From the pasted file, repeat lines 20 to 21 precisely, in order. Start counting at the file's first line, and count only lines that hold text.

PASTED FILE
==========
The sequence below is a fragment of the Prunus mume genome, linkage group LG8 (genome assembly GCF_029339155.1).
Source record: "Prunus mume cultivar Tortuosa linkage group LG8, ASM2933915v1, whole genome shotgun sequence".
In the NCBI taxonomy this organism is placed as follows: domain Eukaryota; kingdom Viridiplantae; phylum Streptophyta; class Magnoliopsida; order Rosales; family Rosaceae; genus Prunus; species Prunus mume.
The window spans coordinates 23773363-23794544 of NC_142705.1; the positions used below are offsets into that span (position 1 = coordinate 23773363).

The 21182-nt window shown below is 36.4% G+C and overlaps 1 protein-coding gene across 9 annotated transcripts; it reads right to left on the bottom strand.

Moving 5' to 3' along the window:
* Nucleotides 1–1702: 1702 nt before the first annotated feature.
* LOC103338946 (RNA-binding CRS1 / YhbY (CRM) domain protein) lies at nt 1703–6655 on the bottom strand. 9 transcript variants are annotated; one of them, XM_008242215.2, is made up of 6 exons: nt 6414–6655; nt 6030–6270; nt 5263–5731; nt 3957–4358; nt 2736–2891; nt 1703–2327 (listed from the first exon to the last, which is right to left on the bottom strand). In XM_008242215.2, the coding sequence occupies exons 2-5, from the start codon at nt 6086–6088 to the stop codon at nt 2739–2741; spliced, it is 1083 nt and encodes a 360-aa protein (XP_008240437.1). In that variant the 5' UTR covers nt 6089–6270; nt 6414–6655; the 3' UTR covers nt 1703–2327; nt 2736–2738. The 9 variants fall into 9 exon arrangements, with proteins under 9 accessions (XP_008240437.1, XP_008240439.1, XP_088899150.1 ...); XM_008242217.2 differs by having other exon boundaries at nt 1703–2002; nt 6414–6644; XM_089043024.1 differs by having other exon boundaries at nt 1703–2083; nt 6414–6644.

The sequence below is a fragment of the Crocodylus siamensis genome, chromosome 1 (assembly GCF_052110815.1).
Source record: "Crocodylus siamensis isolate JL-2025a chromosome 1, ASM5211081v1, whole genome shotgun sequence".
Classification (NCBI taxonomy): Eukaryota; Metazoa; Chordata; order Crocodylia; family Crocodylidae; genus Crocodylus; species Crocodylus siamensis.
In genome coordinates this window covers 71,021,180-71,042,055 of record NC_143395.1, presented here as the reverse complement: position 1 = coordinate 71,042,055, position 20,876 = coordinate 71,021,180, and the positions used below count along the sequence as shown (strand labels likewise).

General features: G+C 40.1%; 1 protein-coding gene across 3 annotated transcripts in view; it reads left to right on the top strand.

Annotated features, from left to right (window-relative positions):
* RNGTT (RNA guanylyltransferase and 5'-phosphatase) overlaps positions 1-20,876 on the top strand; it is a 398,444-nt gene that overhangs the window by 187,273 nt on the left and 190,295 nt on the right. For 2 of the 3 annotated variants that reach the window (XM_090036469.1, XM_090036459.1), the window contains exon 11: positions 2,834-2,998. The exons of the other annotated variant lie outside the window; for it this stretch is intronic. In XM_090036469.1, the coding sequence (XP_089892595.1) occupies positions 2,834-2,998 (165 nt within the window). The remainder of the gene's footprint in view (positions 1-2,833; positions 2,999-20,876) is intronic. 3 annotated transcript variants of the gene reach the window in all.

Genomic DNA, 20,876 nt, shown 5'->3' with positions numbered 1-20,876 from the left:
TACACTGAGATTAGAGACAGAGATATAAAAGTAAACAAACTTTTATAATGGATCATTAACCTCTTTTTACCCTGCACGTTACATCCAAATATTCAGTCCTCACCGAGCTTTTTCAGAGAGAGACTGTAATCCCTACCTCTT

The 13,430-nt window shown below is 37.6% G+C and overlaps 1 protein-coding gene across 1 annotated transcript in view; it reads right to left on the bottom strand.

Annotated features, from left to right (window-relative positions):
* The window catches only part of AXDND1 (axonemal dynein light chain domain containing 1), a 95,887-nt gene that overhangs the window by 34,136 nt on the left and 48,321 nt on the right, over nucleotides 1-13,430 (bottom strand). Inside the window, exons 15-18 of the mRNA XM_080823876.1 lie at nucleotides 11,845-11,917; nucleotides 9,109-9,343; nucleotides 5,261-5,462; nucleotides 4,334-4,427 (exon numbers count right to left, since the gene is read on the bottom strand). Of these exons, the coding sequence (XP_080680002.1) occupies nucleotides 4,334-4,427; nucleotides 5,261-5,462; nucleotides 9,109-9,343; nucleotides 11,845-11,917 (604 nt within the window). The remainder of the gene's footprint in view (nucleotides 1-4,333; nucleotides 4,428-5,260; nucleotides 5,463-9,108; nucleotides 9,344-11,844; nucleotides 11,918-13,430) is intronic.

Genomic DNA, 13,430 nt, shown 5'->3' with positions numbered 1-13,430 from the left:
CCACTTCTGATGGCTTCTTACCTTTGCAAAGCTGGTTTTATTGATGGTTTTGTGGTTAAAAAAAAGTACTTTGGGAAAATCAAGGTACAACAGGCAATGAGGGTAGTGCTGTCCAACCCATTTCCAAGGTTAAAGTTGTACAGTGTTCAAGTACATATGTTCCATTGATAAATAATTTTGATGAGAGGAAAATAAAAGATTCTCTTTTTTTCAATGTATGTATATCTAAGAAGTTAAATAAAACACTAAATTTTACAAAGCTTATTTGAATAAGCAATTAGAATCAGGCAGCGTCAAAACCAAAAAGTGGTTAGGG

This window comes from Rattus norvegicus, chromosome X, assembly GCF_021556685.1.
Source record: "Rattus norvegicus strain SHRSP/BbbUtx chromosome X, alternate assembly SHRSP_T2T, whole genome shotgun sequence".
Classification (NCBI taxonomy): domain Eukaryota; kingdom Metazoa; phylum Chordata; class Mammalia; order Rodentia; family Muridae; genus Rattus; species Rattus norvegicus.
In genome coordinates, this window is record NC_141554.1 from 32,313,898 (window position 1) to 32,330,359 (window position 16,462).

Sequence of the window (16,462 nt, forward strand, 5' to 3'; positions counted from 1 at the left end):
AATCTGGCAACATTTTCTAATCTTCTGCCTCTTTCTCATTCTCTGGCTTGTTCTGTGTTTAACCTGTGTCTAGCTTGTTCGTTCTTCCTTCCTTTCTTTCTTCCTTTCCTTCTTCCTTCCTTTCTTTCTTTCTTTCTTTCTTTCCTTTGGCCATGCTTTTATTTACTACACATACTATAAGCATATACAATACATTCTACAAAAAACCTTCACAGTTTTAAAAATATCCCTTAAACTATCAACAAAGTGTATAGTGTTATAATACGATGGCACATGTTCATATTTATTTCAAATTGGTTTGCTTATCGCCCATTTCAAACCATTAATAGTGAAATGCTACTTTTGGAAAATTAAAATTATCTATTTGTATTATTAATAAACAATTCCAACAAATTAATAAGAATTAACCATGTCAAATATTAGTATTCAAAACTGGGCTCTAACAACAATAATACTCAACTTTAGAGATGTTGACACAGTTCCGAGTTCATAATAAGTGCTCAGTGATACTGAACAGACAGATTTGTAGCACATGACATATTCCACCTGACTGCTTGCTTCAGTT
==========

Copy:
* The window catches only part of AXDND1 (axonemal dynein light chain domain containing 1), a 95,887-nt gene that overhangs the window by 34,136 nt on the left and 48,321 nt on the right, over nucleotides 1-13,430 (bottom strand). Inside the window, exons 15-18 of the mRNA XM_080823876.1 lie at nucleotides 11,845-11,917; nucleotides 9,109-9,343; nucleotides 5,261-5,462; nucleotides 4,334-4,427 (exon numbers count right to left, since the gene is read on the bottom strand). Of these exons, the coding sequence (XP_080680002.1) occupies nucleotides 4,334-4,427; nucleotides 5,261-5,462; nucleotides 9,109-9,343; nucleotides 11,845-11,917 (604 nt within the window). The remainder of the gene's footprint in view (nucleotides 1-4,333; nucleotides 4,428-5,260; nucleotides 5,463-9,108; nucleotides 9,344-11,844; nucleotides 11,918-13,430) is intronic.

Genomic DNA, 13,430 nt, shown 5'->3' with positions numbered 1-13,430 from the left: